A group of European scientists have written men with hypertension an odd prescription: play soccer. (Sorry, purists, you call it football.) In a new study, researchers call it the best way for men with hypertension to get their blood pressure under control and be more fit.
“Playing soccer scores a hat trick for men with hypertension: It reduces blood pressure, improves fitness and burns fat,” lead researcher Peter Krustrup of the University of Exeter, said in a release.
In the study, 33 men between the ages of 33 and 54 with mild to moderate hypertension were divided into two groups. In one, the men participated in two hour-long soccer training sessions each week. The others received typical care from a GP, which included the usual speech about how important it is to eat healthy and be active. Researchers monitored the men’s physical states after three months and six months.
Just how effective was the beautiful game when it comes to fighting hypertension? Men in the soccer group saw their blood pressure reduced by twice as much as men in the other group. Men put onto the pitch also saw a broad range of health benefits: maximal oxygen uptake raised by 10 per cent, body fat mass lowered by an average of 2 kilograms and resting heart rate dropped by eight beats per minute.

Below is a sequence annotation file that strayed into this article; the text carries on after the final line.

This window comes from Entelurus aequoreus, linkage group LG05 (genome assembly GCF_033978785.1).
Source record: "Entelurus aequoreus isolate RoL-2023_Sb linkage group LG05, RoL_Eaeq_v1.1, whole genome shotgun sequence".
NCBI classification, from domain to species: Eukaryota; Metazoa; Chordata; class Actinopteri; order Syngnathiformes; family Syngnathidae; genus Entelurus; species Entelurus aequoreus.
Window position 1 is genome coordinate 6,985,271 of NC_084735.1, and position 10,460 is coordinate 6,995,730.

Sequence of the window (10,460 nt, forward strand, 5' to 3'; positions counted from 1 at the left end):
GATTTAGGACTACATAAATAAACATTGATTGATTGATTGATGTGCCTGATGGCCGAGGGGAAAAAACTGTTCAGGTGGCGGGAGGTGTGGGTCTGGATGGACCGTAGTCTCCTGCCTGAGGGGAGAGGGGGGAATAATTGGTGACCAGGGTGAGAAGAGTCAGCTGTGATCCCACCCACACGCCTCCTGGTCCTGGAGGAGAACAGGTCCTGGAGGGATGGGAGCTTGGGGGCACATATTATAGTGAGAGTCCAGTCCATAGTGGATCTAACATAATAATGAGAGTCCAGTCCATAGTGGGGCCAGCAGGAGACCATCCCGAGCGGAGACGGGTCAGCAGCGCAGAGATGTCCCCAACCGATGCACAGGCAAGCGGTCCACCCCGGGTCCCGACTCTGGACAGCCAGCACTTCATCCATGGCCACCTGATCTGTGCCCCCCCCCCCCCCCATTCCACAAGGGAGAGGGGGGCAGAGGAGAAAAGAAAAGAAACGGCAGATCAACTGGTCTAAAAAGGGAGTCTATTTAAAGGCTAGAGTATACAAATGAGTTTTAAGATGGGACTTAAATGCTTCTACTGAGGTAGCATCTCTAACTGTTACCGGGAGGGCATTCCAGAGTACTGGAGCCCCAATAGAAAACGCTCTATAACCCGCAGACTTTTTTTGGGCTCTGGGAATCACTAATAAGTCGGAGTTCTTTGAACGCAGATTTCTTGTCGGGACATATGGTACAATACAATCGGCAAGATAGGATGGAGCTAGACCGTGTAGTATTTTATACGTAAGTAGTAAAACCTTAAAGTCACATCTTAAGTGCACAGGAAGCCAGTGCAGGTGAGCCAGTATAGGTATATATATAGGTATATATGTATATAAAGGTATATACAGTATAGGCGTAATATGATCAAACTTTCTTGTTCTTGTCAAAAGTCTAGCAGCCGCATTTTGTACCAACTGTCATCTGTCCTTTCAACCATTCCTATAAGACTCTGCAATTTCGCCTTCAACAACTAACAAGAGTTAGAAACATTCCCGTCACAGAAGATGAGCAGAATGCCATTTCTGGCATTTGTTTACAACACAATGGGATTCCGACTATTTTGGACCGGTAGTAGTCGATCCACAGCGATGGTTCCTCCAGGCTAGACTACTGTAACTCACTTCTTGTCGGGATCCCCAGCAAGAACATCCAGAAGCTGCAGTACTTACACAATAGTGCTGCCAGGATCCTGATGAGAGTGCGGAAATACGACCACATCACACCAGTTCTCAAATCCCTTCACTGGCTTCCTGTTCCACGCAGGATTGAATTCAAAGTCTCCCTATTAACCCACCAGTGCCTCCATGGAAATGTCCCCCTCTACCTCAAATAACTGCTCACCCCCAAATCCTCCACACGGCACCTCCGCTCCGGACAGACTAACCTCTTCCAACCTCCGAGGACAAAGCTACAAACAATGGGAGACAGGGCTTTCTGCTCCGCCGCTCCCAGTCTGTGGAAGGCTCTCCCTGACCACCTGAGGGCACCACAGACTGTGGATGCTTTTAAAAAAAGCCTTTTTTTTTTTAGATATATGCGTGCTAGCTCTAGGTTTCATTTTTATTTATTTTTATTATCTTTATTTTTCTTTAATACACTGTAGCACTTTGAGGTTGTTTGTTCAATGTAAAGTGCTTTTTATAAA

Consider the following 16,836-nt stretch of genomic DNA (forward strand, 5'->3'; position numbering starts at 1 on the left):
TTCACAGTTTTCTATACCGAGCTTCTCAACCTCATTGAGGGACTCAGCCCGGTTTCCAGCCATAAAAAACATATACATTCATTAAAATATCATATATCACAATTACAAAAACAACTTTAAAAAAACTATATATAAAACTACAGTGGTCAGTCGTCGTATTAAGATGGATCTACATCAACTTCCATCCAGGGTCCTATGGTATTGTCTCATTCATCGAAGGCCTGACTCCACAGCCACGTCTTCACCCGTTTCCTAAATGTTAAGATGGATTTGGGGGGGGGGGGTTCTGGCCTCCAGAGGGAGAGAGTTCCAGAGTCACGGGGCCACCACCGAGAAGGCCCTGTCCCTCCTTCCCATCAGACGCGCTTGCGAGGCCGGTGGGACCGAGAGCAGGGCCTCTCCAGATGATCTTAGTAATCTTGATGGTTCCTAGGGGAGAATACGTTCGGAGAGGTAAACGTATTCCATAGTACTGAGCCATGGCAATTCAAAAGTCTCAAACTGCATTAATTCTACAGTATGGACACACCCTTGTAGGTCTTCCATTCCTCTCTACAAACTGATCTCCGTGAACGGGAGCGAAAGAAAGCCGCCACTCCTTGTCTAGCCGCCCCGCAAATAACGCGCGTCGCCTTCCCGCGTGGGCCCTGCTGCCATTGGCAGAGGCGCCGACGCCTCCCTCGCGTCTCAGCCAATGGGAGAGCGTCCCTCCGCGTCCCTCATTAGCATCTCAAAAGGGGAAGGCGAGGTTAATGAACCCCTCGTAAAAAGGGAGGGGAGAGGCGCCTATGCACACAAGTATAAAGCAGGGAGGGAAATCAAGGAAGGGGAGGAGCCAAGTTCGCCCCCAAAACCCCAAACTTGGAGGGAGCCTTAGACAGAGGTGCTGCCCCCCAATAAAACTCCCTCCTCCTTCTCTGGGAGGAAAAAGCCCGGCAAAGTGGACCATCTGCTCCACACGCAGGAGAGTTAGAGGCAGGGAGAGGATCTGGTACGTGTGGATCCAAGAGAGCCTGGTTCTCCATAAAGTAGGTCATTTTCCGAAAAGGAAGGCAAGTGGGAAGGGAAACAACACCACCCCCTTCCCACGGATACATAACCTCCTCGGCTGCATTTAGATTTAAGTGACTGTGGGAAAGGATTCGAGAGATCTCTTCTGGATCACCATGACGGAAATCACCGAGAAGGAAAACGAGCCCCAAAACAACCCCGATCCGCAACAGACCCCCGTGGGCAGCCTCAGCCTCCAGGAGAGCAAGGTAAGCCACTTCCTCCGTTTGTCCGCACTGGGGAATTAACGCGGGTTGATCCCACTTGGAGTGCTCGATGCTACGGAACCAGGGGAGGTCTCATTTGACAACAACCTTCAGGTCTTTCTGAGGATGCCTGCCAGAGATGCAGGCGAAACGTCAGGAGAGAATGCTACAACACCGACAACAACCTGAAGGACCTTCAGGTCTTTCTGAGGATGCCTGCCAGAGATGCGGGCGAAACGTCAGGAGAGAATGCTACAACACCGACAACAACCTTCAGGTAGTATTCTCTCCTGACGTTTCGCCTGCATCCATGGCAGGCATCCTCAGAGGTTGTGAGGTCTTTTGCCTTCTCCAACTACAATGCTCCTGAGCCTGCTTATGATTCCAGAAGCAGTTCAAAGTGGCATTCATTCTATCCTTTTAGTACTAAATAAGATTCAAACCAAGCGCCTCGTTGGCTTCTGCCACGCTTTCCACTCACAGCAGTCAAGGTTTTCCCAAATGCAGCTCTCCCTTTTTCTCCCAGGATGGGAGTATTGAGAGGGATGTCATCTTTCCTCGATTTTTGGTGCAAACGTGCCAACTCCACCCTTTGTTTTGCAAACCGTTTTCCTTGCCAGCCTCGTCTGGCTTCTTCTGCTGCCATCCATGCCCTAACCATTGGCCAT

And the control group? Researchers saw no significant improvements in any of these areas in them.
Nearly one-fifth of Canada’s adult population has hypertension, while a further 20 per cent has what’s known as pre-hypertension, so it might be time to trade in your skates for a pair of cleats.
Maybe Euro science needs to look at hockey, too, especially since it’s hard to believe there’s anything all that unique about footie compared to other high-intensity cardiovascular activities that makes it some blood-pressure-reducing wonder sport. But it seems safe to say there is a strong link between soccer and fighting high blood pressure.
“Although our previous research has highlighted the many health benefits of playing soccer, this is the first evidence that soccer may contribute fundamentally to prevention of cardiovascular disease in hypertensive men,” prof. Krustrup said.
The study, conducted by researchers at the Universities of Exeter and Copenhagen and Gentofte Univesity Hospital in Denmark, was published in the Journal Medicine and Science in Sports and Exercise.